The entries arrived to me in a box that had been destroyed in transit. It was a cardboard container about the size of a small TV set -- maybe two feet cubed, and heavy. Someone must have dropped it (more than once?) during its long journey between London and Washington, DC, because holding it together now were layers of packing tape, new strapped over old. You could see stacked papers through a split running down the side; a corner had been torn apart. It was a massive, imposing thing, this demolished box. My back strained as I heaved it toward my office.
I don’t think I will ever forget opening it -- I remember feeling anxious (had all the stories arrived?) but also excited (would they be good?) and, most of all, tingly with a sense of responsibility. (Theyhad all arrived, and more remarkable, nearly all of them turned out to be gripping reads.) It was humbling that these 100-plus stories had come to me at all. What an honor, I thought, to have been vaulted into a group charged with doing the work of cultural consecration, separating “good” literature from “bad” and, inevitably, enforcing the standards that might determine what counts as good in the first place. It is, to say the least, a big job.
In a chapter called “Prizes and the Politics of World Culture,” literary critic James English explains that conferring global prizes like the Caine Prize always exposes a delicate problem. That’s because “to honor and recognize local cultural achievement from a declaredly global vantage is inevitably to impose external interference on local systems of cultural value. … There is no evading the social and political freight of a global award at a time when global markets determine more and more the fate of local [literary cultures]” (298). The asymmetries of cultural and economic power that English references, familiar to anyone who follows debates about what he calls “prize culture,” resonated in my unconscious, even as my conscious mind paced through riveting stories of village life, urban violence, river journeys to rebel camps. My double-consciousness was yet more pronounced when I read in the Library of Congress’s European Reading Room, which looks out on the U.S. Capitol, and whose ceiling lists the four universal elements -- air, water, earth, and fire -- as though it had the power to contain them all:
The Caine Prize is awarded from a center of global prestige, Oxford, but lends that prestige to writing from an area that, as many of the submissions themselves attest, can seem far removed from airy cathedrals of leisure like the Library of Congress or the Bodleian. Reading these stories produced, in me at least, a sense of disconnection between where they took place and where I was evaluating them.
Some of the stories were funny; many found a place for redemption; others played irreverently with form; and not a few dealt movingly with feelings of dislocation I felt I could recognize, having come from no global metropolis but a California city best known for raisins. Some of the most polished stories conformed to the mostly unwritten aesthetic rules of consecrating institutions like The New Yorker. Others, to my mind better, took less familiar shapes, and elaborated vocabularies and images foreign to me: a plane crash caused by magic; infidelities rupturing a patriarchal North African home; a breathless ambulance chase through an urban zone; and episodic, first-person narratives of sexual violation, unconsoled by formal resolution.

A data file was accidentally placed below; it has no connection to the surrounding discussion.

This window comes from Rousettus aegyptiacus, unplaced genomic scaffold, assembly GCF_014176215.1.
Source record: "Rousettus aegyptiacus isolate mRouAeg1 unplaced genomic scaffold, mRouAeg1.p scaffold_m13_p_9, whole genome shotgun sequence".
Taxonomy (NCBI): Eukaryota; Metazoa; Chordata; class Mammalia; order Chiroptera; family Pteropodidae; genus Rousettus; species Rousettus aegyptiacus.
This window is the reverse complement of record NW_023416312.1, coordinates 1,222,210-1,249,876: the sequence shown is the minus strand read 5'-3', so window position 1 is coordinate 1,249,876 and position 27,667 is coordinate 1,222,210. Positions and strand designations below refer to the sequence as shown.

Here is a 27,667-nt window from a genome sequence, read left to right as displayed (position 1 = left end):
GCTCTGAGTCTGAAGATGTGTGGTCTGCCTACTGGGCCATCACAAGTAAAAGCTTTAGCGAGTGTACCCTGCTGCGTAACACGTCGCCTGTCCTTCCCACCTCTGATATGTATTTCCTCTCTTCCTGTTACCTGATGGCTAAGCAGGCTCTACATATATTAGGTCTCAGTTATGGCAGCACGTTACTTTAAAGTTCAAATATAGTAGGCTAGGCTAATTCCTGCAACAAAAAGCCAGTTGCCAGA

In his own blog post, John Sutherland writes convincingly of the material circumstances that make art possible. My broken box of African writing made such material circumstances uncannily palpable. Some stories had been printed on office paper – 8 ½ x 11 and A4 variously— while others arrived in bound and printed formats of all sizes: in literary journals from three continents, in Nigerian glossies, in a men’s magazine published from London. Who had sent them? From where? From what material situations, in other words, had these documents been imagined, composed, and typed -- but also printed, stapled, mailed?
The most important “matter” of art is ineffable: human experience, translated into form and made legible to another human being across time and space. To access this kind of matter you can download the stories now, from wherever you happen to be sitting. But there is another kind of matter, too, one I am glad to have accessed, if only for a time, in the piled-up jumble of these astoundingly good submissions. I am referring to the physical fact of the stories in their material forms. These artworks were created in any number of countries, in who knows what concrete circumstances; promoted by editors equally various in situation; received in a small office in London by staff members; reboxed there and shipped across the ocean to be handled by innumerable postal workers, dropped, and re-taped along the way. Finally they arrived to me: a mass paper on which the experiences of other human beings have been transformed, as if by magic, into aesthetic form -- an amazing process of connection that is also, and in some final way, physical.
Whoever wins this year’s Caine Prize will experience both immaterial and material benefits: a feeling of profound accomplishment, perhaps, but also £10,000 and (we hope) exposure to a wider audience. She or he will also visit Georgetown, as a Writer-in-Residence at the Lannan Center for Poetics and Social Practice. My colleagues and I look forward to welcoming the author in Washington and to inhabiting briefly the same space with him or her. And I hope the winner’s journey is less bumpy than that of the document that won the ride.
English, James F. The Economy of Prestige: Prizes, Awards, and the Circulation of Cultural Value. Cambridge, MA: Harvard UP, 2005.